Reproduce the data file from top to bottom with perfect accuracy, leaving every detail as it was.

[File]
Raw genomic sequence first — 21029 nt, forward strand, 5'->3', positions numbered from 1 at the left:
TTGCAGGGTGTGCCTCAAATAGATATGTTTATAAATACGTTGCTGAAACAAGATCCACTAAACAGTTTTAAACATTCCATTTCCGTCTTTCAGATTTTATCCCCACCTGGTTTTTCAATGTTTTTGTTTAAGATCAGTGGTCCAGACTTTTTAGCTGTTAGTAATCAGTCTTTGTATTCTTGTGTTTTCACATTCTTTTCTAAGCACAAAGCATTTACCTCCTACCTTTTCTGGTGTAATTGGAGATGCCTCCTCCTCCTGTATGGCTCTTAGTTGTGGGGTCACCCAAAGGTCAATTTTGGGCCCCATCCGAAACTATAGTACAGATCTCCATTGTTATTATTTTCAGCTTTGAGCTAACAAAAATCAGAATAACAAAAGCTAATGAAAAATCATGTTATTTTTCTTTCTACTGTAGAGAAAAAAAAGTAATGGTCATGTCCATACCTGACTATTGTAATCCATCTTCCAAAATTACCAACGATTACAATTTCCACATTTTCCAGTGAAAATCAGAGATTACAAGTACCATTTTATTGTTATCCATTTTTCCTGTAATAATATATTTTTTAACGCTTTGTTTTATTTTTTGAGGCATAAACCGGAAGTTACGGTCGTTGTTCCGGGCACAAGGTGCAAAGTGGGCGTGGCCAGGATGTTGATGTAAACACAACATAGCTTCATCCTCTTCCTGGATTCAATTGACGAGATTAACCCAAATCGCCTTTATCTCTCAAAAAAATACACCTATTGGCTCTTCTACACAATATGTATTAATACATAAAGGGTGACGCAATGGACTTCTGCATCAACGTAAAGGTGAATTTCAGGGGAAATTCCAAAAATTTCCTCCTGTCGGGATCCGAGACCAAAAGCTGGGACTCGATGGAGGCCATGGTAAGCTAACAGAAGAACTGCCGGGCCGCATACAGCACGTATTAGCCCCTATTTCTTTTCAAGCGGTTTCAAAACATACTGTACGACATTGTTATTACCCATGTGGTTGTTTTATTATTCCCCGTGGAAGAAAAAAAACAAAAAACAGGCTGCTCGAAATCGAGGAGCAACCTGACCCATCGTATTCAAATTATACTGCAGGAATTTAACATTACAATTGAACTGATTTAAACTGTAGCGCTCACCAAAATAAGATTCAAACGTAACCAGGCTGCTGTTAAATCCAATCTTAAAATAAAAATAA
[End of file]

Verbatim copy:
Raw genomic sequence first — 21029 nt, forward strand, 5'->3', positions numbered from 1 at the left:
TTGCAGGGTGTGCCTCAAATAGATATGTTTATAAATACGTTGCTGAAACAAGATCCACTAAACAGTTTTAAACATTCCATTTCCGTCTTTCAGATTTTATCCCCACCTGGTTTTTCAATGTTTTTGTTTAAGATCAGTGGTCCAGACTTTTTAGCTGTTAGTAATCAGTCTTTGTATTCTTGTGTTTTCACATTCTTTTCTAAGCACAAAGCATTTACCTCCTACCTTTTCTGGTGTAATTGGAGATGCCTCCTCCTCCTGTATGGCTCTTAGTTGTGGGGTCACCCAAAGGTCAATTTTGGGCCCCATCCGAAACTATAGTACAGATCTCCATTGTTATTATTTTCAGCTTTGAGCTAACAAAAATCAGAATAACAAAAGCTAATGAAAAATCATGTTATTTTTCTTTCTACTGTAGAGAAAAAAAAGTAATGGTCATGTCCATACCTGACTATTGTAATCCATCTTCCAAAATTACCAACGATTACAATTTCCACATTTTCCAGTGAAAATCAGAGATTACAAGTACCATTTTATTGTTATCCATTTTTCCTGTAATAATATATTTTTTAACGCTTTGTTTTATTTTTTGAGGCATAAACCGGAAGTTACGGTCGTTGTTCCGGGCACAAGGTGCAAAGTGGGCGTGGCCAGGATGTTGATGTAAACACAACATAGCTTCATCCTCTTCCTGGATTCAATTGACGAGATTAACCCAAATCGCCTTTATCTCTCAAAAAAATACACCTATTGGCTCTTCTACACAATATGTATTAATACATAAAGGGTGACGCAATGGACTTCTGCATCAACGTAAAGGTGAATTTCAGGGGAAATTCCAAAAATTTCCTCCTGTCGGGATCCGAGACCAAAAGCTGGGACTCGATGGAGGCCATGGTAAGCTAACAGAAGAACTGCCGGGCCGCATACAGCACGTATTAGCCCCTATTTCTTTTCAAGCGGTTTCAAAACATACTGTACGACATTGTTATTACCCATGTGGTTGTTTTATTATTCCCCGTGGAAGAAAAAAAACAAAAAACAGGCTGCTCGAAATCGAGGAGCAACCTGACCCATCGTATTCAAATTATACTGCAGGAATTTAACATTACAATTGAACTGATTTAAACTGTAGCGCTCACCAAAATAAGATTCAAACGTAACCAGGCTGCTGTTAAATCCAATCTTAAAATAAAAATAA